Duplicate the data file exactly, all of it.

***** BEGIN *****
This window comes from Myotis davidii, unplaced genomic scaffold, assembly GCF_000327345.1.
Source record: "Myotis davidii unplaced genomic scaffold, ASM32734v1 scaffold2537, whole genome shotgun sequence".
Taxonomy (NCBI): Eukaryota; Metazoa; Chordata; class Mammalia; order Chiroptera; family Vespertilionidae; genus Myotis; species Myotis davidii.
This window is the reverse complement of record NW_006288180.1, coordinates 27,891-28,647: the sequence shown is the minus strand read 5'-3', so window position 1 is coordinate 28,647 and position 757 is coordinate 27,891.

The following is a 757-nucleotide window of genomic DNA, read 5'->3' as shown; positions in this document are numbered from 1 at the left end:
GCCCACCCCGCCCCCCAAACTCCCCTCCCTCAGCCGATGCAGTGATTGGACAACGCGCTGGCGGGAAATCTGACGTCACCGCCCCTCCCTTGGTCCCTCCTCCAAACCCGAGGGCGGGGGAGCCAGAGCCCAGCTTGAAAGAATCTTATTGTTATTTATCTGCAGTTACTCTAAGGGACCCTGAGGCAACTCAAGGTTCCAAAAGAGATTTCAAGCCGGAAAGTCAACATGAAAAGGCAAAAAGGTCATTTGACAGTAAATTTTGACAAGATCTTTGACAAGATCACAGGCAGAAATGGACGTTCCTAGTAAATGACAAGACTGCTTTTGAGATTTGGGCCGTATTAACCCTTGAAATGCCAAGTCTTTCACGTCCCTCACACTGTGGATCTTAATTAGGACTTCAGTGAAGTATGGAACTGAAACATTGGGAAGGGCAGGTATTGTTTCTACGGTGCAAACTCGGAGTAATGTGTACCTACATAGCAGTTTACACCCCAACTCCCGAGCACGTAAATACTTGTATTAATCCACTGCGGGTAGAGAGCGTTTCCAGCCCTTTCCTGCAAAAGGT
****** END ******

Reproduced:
This window comes from Myotis davidii, unplaced genomic scaffold, assembly GCF_000327345.1.
Source record: "Myotis davidii unplaced genomic scaffold, ASM32734v1 scaffold2537, whole genome shotgun sequence".
Taxonomy (NCBI): Eukaryota; Metazoa; Chordata; class Mammalia; order Chiroptera; family Vespertilionidae; genus Myotis; species Myotis davidii.
This window is the reverse complement of record NW_006288180.1, coordinates 27,891-28,647: the sequence shown is the minus strand read 5'-3', so window position 1 is coordinate 28,647 and position 757 is coordinate 27,891.

The following is a 757-nucleotide window of genomic DNA, read 5'->3' as shown; positions in this document are numbered from 1 at the left end:
GCCCACCCCGCCCCCCAAACTCCCCTCCCTCAGCCGATGCAGTGATTGGACAACGCGCTGGCGGGAAATCTGACGTCACCGCCCCTCCCTTGGTCCCTCCTCCAAACCCGAGGGCGGGGGAGCCAGAGCCCAGCTTGAAAGAATCTTATTGTTATTTATCTGCAGTTACTCTAAGGGACCCTGAGGCAACTCAAGGTTCCAAAAGAGATTTCAAGCCGGAAAGTCAACATGAAAAGGCAAAAAGGTCATTTGACAGTAAATTTTGACAAGATCTTTGACAAGATCACAGGCAGAAATGGACGTTCCTAGTAAATGACAAGACTGCTTTTGAGATTTGGGCCGTATTAACCCTTGAAATGCCAAGTCTTTCACGTCCCTCACACTGTGGATCTTAATTAGGACTTCAGTGAAGTATGGAACTGAAACATTGGGAAGGGCAGGTATTGTTTCTACGGTGCAAACTCGGAGTAATGTGTACCTACATAGCAGTTTACACCCCAACTCCCGAGCACGTAAATACTTGTATTAATCCACTGCGGGTAGAGAGCGTTTCCAGCCCTTTCCTGCAAAAGGT